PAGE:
This had been a holy grail film for me for many years, mostly from
reading Jonathan Rosenbaum's descriptions of it....sounded like a truly
sui generis film, a soldiers-stranded-on-island and reverting to
barbarism story told entirely with quite artificial-looking sets and
unsubtitled dialogue, with the director narrating...a completely
noncommercial film from a frustrated, bitter middle-aged director tired
of fighting the studio bigwigs, determined to make a truly personal
film whatever the cost.
I finally located a pretty decent VHS copy a few months ago and watched it last night, and I must say it equalled or even exceeded by expectations -- this really is a film experience like nothing else out there. The photography and sound, even on a somewhat soft and fuzzy VHS, are just stunning -- the sound design in particular is worthy of Lynch, and really the film as a whole is one of the weirdest American features to be released before Eraserhead. Sternberg's narration interacts in all kinds of ways with the action on screen, sometimes anticipating events, sometimes contradicting what we see, sometimes questioning...the hermetic world created on the sound-stage is obviously unreal, and yet the lush beauty of the photography and sets creates a unique otherworld as powerful as anything in the massive-budgeted 'scope spectacles that would be Hollywood's bread-and-butter for the next decade. It's as if Sternberg knew where American film was headed, and told us he could do something much more interesting at a fraction the price.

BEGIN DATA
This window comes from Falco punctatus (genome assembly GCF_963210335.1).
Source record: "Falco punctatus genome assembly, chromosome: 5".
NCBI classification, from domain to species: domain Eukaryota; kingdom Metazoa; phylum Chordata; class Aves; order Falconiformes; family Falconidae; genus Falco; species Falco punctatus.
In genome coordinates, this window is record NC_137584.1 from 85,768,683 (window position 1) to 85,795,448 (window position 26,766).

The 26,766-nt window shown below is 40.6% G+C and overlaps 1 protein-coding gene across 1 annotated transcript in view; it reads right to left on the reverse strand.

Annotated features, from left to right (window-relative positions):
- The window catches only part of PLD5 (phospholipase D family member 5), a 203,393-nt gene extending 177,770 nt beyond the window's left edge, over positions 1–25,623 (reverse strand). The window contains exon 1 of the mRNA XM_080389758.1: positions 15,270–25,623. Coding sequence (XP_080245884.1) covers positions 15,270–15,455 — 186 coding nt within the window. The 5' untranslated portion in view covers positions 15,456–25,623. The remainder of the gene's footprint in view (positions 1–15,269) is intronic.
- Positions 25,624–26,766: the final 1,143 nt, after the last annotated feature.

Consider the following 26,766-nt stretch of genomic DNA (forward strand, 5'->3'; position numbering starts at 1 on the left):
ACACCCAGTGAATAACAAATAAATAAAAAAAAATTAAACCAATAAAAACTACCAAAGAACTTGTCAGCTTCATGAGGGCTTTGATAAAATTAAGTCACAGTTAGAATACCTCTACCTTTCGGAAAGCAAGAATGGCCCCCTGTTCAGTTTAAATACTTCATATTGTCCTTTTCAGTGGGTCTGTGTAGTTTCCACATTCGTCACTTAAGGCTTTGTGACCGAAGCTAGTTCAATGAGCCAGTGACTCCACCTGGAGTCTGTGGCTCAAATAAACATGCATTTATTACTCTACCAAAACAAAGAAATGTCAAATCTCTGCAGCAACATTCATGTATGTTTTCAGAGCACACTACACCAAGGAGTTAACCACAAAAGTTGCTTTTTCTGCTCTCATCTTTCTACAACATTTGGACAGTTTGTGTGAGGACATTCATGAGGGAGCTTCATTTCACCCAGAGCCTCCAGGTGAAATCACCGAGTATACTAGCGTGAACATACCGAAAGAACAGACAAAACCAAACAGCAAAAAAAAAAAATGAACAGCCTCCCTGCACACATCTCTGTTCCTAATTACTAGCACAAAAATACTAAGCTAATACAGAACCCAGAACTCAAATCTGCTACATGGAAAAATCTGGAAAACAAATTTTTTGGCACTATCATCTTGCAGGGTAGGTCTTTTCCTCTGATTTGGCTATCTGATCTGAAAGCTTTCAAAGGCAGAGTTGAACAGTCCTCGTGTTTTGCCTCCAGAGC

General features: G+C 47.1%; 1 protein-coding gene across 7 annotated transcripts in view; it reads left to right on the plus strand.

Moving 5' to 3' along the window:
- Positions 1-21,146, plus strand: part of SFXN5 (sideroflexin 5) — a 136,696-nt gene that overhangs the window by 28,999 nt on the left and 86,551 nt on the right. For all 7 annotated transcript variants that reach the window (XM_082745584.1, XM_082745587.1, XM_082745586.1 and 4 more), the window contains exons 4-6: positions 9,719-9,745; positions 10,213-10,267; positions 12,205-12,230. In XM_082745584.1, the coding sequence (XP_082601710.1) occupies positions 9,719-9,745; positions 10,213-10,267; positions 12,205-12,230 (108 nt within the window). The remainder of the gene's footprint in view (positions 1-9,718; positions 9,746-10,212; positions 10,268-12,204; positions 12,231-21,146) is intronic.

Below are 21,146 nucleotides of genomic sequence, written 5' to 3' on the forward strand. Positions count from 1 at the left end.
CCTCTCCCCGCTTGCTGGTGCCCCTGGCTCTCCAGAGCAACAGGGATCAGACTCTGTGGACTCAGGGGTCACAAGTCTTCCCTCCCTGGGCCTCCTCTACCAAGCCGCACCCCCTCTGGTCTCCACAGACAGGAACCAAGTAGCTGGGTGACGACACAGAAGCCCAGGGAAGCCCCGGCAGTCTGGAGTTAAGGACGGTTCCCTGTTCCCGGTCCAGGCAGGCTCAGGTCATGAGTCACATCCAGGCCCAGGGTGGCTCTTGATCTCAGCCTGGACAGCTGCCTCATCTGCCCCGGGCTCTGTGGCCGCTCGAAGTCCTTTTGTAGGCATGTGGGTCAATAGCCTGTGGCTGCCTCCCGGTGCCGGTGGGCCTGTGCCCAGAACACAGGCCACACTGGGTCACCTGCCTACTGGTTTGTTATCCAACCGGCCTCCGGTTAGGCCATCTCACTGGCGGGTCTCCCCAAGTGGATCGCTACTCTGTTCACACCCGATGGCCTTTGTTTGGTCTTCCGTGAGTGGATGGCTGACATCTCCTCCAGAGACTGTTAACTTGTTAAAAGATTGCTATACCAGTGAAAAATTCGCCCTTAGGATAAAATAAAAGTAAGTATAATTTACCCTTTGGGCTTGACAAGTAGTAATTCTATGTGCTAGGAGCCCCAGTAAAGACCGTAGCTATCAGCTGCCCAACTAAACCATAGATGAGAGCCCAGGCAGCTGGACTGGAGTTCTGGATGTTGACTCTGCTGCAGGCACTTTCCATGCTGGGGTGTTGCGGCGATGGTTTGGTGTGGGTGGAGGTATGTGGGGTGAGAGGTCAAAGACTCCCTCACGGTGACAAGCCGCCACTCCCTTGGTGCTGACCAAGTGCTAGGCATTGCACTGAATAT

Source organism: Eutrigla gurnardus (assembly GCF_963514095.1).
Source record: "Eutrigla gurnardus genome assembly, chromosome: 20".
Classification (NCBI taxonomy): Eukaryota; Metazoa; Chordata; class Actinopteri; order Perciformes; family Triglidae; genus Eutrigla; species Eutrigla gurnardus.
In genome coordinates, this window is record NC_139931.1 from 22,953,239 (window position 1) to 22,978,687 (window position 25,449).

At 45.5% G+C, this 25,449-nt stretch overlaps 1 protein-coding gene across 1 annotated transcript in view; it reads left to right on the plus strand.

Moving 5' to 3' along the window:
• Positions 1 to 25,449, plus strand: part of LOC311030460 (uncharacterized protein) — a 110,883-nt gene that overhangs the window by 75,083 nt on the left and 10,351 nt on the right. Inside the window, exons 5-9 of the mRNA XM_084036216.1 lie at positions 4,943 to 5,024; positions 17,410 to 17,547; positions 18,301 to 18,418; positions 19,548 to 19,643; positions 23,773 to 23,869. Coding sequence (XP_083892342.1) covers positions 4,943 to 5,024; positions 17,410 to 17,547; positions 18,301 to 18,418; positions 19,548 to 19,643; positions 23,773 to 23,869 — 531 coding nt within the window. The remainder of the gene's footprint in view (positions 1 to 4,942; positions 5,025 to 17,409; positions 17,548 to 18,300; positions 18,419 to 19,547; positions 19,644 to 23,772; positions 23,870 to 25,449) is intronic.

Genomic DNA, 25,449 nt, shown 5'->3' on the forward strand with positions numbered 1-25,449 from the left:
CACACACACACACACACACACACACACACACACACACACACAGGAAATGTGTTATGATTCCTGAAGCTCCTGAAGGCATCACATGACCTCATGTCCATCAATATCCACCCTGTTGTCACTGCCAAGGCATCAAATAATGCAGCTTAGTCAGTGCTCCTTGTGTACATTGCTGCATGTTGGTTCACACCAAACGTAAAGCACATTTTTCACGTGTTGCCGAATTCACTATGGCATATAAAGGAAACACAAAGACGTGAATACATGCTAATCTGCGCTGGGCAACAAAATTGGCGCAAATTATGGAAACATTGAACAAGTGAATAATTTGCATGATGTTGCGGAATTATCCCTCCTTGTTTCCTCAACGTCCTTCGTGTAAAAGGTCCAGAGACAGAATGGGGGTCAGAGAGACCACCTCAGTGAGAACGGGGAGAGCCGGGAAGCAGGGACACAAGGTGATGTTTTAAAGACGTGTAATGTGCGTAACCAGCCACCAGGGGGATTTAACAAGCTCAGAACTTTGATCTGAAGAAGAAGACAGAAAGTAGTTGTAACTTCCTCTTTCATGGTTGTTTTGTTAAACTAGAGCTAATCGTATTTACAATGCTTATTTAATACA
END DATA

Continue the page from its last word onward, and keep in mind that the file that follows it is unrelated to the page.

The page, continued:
And if all of this makes the film sound like an arid exercise in technique and style -- fear not -- the ending, with the island's sole woman reflecting back on the several men who met their deaths as the result of their fighting over her, is powerfully emotional and resonant.
I'm not sure my comments are at all meaningful, this is a hard film to wrap my head around...suffice it to say I recommend it as strongly as possible to those that can find it.
Drama / War
Drama / War
Josef von Sternberg directed, photographed, provides the voice-over narration and wrote the screenplay (from a based-on-actual event novel by Michiro Maruyana translated by Younghill Kang) about twelve Japanese seaman who, in June 1944, are stranded on an abandoned-and-forgotten island called An-ta-han for seven years. The island's only inhabitants are the overseer of the abandoned plantation and an attractive young Japanese woman. Discipline is represented by a former warrant officer but ends when he suffers a loss-of-face catastrophe. Soon, discipline and rationality are replaced by a struggle for power and the woman. Power is represented by a pair of pistols found in the wreckage of an American airplane, so important that five men pay for their lives in a bid for supremacy.
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